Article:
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In almost the same moment that the wheels of Air Force One went up, carrying the president on his first overseas trip, new headlines about the investigation of Donald Trump's Russian influence scandal started popping up - and Trump son-in-law Jared Kushner appeared to be at the center of them.

According to a Washington Post report published this afternoon, law enforcement agents are scrutinizing a "senior White House adviser" who is "close to the president" as a "person of interest" in their investigation of Trump's Russian influence scandal.

Separately, the New York Times reported that Trump told Russian officials visiting the Oval Office that by firing FBI Director James Comey the day before, he had relieved "great pressure" on him "because of Russia."

"I just fired the head of the F.B.I. He was crazy, a real nut job," Trump reportedly told ambassador Sergey Kislyak and foreign minister Sergey Lavrov. As a result, "I'm not under investigation."

The statement is one more piece of evidence that Donald Trump has actively obstructed justice by trying to squelch the FBI investigation, which the Post now says reaches into his inner circle.

"The sources emphasized that investigators remain keenly interested in people who previously wielded influence in the Trump campaign and administration but are no longer part of it, including former national security adviser Michael Flynn and former campaign chairman Paul Manafort," according to the Post.

Close friends of Flynn say that Trump still communicates with him regularly, even telling him to "stay strong." Clearly, someone very close to Trump is giving him very bad advice.

While sources did not name the individual under investigation, speculation quickly zeroed in on Kushner, who was one of the few people in the White House who urged Trump to fire Comey.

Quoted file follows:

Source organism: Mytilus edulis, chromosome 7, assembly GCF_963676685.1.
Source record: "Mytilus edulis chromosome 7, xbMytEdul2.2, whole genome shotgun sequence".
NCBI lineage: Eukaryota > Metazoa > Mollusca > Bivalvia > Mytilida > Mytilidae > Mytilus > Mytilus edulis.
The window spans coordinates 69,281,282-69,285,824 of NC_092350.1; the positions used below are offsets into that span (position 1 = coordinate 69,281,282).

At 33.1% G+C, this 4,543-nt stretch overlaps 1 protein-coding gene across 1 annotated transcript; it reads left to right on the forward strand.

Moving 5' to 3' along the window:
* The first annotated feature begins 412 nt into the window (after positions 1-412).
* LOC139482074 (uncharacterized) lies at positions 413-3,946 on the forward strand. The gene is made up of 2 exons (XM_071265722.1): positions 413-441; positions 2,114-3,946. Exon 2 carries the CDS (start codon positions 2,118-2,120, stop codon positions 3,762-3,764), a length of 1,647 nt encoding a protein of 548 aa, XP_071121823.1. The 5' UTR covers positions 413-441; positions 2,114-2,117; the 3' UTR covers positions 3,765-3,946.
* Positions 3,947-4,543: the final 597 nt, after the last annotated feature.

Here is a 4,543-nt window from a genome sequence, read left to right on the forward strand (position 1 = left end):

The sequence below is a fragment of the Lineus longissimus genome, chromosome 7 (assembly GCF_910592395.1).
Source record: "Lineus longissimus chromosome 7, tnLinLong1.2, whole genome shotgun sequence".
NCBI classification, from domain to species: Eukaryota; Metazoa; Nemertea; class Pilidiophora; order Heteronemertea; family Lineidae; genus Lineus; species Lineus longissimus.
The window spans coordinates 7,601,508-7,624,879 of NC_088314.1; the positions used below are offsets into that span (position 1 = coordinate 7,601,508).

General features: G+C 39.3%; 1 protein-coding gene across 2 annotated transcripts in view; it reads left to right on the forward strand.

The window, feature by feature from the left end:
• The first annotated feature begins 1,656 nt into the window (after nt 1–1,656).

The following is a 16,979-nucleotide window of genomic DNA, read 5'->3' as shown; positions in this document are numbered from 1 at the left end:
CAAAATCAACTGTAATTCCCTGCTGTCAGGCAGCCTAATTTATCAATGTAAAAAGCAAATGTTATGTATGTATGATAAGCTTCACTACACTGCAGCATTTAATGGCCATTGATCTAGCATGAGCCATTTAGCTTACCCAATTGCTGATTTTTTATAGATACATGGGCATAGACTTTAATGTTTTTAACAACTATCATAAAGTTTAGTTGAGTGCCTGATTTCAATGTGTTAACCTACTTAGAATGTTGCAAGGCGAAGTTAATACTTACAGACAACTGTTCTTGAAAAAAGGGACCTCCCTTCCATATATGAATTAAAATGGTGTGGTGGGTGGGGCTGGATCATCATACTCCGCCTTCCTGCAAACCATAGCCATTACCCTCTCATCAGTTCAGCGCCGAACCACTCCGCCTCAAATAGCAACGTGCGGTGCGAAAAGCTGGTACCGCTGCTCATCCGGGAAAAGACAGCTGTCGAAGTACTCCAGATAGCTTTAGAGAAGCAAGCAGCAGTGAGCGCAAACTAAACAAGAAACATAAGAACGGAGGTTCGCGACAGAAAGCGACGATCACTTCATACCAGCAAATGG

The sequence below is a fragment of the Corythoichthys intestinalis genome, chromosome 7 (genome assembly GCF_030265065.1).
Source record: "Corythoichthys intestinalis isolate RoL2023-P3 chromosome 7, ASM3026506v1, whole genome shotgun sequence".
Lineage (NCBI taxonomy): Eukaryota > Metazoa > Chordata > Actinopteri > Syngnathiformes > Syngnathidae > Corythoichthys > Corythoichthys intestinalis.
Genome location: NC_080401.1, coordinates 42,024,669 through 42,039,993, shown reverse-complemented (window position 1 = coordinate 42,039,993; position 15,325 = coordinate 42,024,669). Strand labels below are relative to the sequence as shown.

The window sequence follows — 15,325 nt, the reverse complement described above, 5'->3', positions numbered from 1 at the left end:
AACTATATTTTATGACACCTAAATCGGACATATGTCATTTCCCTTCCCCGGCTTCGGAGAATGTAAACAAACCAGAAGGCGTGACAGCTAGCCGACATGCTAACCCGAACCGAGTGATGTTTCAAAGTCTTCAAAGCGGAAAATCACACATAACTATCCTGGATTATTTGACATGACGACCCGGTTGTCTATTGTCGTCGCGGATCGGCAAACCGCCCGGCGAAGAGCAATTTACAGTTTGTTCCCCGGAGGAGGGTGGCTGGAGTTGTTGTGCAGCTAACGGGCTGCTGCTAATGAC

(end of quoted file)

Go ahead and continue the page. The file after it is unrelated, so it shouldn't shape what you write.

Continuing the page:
Even Steve Bannon reportedly advised against the move, foreseeing that it would only make the FBI more determined to investigate the Trump campaign, transition, and administration.

As Eric Levitz points out at New York Magazine, Kushner's participation in Flynn's diplomatic backchannel to the Kremlin - and the possible criminal exposure created by his meeting with Vladimir Putin's favorite banker - explain why someone who is usually so pragmatic would give such uncharacteristically terrible counsel.

"If Michael Flynn got up to anything untoward with Russian operatives during the transition period, there's a decent chance Kushner did too," Levitz says.

In fact, Flynn was at Kushner's meeting with Sergey N. Gordon, the chief of Vnesheconombank at Trump Tower, an encounter that Kushner later "forgot" to disclose when he filed the paperwork for his security clearance.

Today's headlines should, therefore, surprise absolutely no one. Jared Kushner has been instrumental in this scandal all along, and he's probably coaching his father-in-law to maintain Michael Flynn's loyalty through regular contact.

Of course, the investigation has yet to lead to any arrests. But if anyone still in Trump's inner circle is plausibly bound for prison, it's Kushner. As Rachel Maddow would say, "watch this space."

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